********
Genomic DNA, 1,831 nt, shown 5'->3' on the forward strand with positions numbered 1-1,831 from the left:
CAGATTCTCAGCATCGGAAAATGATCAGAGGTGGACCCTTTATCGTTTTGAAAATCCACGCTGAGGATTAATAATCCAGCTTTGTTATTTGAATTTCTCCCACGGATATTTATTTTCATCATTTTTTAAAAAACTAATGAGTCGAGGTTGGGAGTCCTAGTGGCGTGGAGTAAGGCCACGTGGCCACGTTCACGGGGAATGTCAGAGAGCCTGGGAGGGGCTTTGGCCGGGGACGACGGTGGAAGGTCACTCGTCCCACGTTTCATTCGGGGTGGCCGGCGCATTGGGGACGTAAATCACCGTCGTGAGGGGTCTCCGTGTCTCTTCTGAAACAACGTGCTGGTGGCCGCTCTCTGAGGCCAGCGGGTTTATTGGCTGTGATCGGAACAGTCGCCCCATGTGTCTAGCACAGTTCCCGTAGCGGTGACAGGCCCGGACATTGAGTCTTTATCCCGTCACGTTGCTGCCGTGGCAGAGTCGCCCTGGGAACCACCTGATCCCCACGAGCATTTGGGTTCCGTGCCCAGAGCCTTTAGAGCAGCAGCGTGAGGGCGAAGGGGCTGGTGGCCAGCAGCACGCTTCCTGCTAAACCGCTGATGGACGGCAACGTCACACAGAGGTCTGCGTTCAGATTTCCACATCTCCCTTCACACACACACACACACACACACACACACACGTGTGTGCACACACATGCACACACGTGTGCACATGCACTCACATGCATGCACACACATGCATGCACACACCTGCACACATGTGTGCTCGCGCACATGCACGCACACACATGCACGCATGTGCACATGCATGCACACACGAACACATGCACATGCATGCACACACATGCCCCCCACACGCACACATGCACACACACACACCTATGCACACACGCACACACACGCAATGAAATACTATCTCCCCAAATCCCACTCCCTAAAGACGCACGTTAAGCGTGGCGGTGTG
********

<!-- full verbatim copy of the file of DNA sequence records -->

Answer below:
Genomic DNA, 1,831 nt, shown 5'->3' on the forward strand with positions numbered 1-1,831 from the left:
CAGATTCTCAGCATCGGAAAATGATCAGAGGTGGACCCTTTATCGTTTTGAAAATCCACGCTGAGGATTAATAATCCAGCTTTGTTATTTGAATTTCTCCCACGGATATTTATTTTCATCATTTTTTAAAAAACTAATGAGTCGAGGTTGGGAGTCCTAGTGGCGTGGAGTAAGGCCACGTGGCCACGTTCACGGGGAATGTCAGAGAGCCTGGGAGGGGCTTTGGCCGGGGACGACGGTGGAAGGTCACTCGTCCCACGTTTCATTCGGGGTGGCCGGCGCATTGGGGACGTAAATCACCGTCGTGAGGGGTCTCCGTGTCTCTTCTGAAACAACGTGCTGGTGGCCGCTCTCTGAGGCCAGCGGGTTTATTGGCTGTGATCGGAACAGTCGCCCCATGTGTCTAGCACAGTTCCCGTAGCGGTGACAGGCCCGGACATTGAGTCTTTATCCCGTCACGTTGCTGCCGTGGCAGAGTCGCCCTGGGAACCACCTGATCCCCACGAGCATTTGGGTTCCGTGCCCAGAGCCTTTAGAGCAGCAGCGTGAGGGCGAAGGGGCTGGTGGCCAGCAGCACGCTTCCTGCTAAACCGCTGATGGACGGCAACGTCACACAGAGGTCTGCGTTCAGATTTCCACATCTCCCTTCACACACACACACACACACACACACACACACGTGTGTGCACACACATGCACACACGTGTGCACATGCACTCACATGCATGCACACACATGCATGCACACACCTGCACACATGTGTGCTCGCGCACATGCACGCACACACATGCACGCATGTGCACATGCATGCACACACGAACACATGCACATGCATGCACACACATGCCCCCCACACGCACACATGCACACACACACACCTATGCACACACGCACACACACGCAATGAAATACTATCTCCCCAAATCCCACTCCCTAAAGACGCACGTTAAGCGTGGCGGTGTG